Thursday, November 06, 2008

Junk DNA and Transposon Driven Evolution

A press release out of the Genome Institute of Singapore is claiming a function for junk DNA. The researchers show that a number of transcription factors bind repeats found in transposable elements.
More than 50 percent of human DNA has been referred to as "junk" because it consists of copies of nearly identical sequences. A major source of these repeats is internal viruses that have inserted themselves throughout the genome at various times during mammalian evolution. [...] The researchers showed that from 18 to 33% of the binding sites of five key transcription factors with important roles in cancer and stem cell biology are embedded in distinctive repeat families.
Now I could be wrong, but I thought we already knew that portions of these transposable elements acted as transcription factor binding sites (for example see here) so I don't think Larry over at Sandwalk is going to have to revise his estimates of junk DNA percentage yet. But what about the "deflated ego problem"? Is this an answer to Larry's excuse #5: that humans are more complex than other organisms in spite of similar gene numbers because of more complex regulatory mechanisms? Unfortunately I don't have access to the paper, but the press release and abstract seem to think so.
Over evolutionary time, these repeats were dispersed within different species, creating new regulatory sites throughout these genomes. Thus, the set of genes controlled by these transcription factors is likely to significantly differ from species to species and may be a major driver for evolution.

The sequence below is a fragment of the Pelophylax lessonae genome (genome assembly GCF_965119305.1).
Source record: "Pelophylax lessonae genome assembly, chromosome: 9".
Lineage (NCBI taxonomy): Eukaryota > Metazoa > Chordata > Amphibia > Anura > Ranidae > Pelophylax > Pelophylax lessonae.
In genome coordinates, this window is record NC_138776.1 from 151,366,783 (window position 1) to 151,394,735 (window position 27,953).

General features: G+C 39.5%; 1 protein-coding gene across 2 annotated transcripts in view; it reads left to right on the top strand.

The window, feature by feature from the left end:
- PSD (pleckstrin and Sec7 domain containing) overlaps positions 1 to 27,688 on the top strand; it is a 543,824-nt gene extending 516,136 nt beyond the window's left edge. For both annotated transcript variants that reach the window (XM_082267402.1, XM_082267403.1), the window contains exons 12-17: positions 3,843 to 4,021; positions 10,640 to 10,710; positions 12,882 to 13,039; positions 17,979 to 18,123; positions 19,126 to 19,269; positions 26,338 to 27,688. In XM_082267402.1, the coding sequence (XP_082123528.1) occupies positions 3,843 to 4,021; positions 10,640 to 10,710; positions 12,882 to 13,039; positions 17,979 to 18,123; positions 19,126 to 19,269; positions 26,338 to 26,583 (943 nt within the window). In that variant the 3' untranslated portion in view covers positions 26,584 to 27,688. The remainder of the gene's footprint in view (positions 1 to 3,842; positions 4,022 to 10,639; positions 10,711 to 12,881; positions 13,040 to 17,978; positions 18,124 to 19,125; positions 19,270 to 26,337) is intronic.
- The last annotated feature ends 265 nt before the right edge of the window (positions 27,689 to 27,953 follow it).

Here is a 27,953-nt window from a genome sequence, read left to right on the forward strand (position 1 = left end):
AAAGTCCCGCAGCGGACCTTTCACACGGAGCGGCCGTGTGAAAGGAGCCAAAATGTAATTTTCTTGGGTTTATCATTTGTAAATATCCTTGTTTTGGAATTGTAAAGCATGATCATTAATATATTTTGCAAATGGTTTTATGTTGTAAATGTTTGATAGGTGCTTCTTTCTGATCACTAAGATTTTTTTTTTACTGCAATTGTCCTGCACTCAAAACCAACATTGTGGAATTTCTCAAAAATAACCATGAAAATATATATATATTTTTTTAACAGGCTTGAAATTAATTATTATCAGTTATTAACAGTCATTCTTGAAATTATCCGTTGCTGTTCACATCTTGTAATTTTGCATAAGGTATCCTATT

The argument here isn't for more complex gene regulation in humans, but rather different regulation depending on where these elements landed in early evolutionary history.


Rob said...

I gotta say that I think Larry's position on 'junk DNA' is motivated by the idea that 'junk DNA' strongly argues against an intelligent designer. Within that sort of context it lowers the discussion about non-coding DNA to a level that I find uninteresting. Although his analysis of junk DNA in the post you link to is awesome, the tone sounds arrogant.
It seems insane to say, 'it's all junk because we know where it is from and can explain it's presence.' Doesn't mean it's not affecting biology at all. Merely having to replicate all that extra DNA might affect how fast cells proliferate, for example.
good post.